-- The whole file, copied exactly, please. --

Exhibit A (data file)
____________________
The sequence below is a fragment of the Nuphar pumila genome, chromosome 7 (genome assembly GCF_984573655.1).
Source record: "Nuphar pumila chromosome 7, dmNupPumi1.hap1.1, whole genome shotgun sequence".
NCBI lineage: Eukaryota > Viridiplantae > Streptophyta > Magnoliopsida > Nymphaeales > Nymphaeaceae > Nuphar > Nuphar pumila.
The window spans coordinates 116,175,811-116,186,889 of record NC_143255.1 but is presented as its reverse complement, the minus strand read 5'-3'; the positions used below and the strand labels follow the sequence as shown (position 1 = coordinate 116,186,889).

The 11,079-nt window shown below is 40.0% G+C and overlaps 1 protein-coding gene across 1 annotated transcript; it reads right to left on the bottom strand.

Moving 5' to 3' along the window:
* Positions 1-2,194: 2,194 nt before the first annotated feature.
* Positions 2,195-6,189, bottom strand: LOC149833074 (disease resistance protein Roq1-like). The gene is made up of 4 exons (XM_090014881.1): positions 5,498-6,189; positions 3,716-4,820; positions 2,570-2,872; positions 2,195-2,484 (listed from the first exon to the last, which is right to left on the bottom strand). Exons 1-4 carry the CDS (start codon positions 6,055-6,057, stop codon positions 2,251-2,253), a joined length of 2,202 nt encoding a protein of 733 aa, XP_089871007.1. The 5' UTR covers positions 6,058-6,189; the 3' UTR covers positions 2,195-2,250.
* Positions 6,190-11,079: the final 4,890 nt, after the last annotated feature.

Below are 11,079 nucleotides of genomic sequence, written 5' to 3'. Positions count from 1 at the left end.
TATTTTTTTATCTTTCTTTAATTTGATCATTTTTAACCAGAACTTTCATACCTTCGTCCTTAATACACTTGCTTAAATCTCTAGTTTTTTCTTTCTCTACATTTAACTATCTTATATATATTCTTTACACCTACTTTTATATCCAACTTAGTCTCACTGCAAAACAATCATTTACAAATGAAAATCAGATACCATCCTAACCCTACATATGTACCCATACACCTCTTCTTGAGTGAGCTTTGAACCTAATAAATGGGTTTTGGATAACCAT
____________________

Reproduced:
The sequence below is a fragment of the Nuphar pumila genome, chromosome 7 (genome assembly GCF_984573655.1).
Source record: "Nuphar pumila chromosome 7, dmNupPumi1.hap1.1, whole genome shotgun sequence".
NCBI lineage: Eukaryota > Viridiplantae > Streptophyta > Magnoliopsida > Nymphaeales > Nymphaeaceae > Nuphar > Nuphar pumila.
The window spans coordinates 116,175,811-116,186,889 of record NC_143255.1 but is presented as its reverse complement, the minus strand read 5'-3'; the positions used below and the strand labels follow the sequence as shown (position 1 = coordinate 116,186,889).

The 11,079-nt window shown below is 40.0% G+C and overlaps 1 protein-coding gene across 1 annotated transcript; it reads right to left on the bottom strand.

Moving 5' to 3' along the window:
* Positions 1-2,194: 2,194 nt before the first annotated feature.
* Positions 2,195-6,189, bottom strand: LOC149833074 (disease resistance protein Roq1-like). The gene is made up of 4 exons (XM_090014881.1): positions 5,498-6,189; positions 3,716-4,820; positions 2,570-2,872; positions 2,195-2,484 (listed from the first exon to the last, which is right to left on the bottom strand). Exons 1-4 carry the CDS (start codon positions 6,055-6,057, stop codon positions 2,251-2,253), a joined length of 2,202 nt encoding a protein of 733 aa, XP_089871007.1. The 5' UTR covers positions 6,058-6,189; the 3' UTR covers positions 2,195-2,250.
* Positions 6,190-11,079: the final 4,890 nt, after the last annotated feature.

Below are 11,079 nucleotides of genomic sequence, written 5' to 3'. Positions count from 1 at the left end.
TATTTTTTTATCTTTCTTTAATTTGATCATTTTTAACCAGAACTTTCATACCTTCGTCCTTAATACACTTGCTTAAATCTCTAGTTTTTTCTTTCTCTACATTTAACTATCTTATATATATTCTTTACACCTACTTTTATATCCAACTTAGTCTCACTGCAAAACAATCATTTACAAATGAAAATCAGATACCATCCTAACCCTACATATGTACCCATACACCTCTTCTTGAGTGAGCTTTGAACCTAATAAATGGGTTTTGGATAACCAT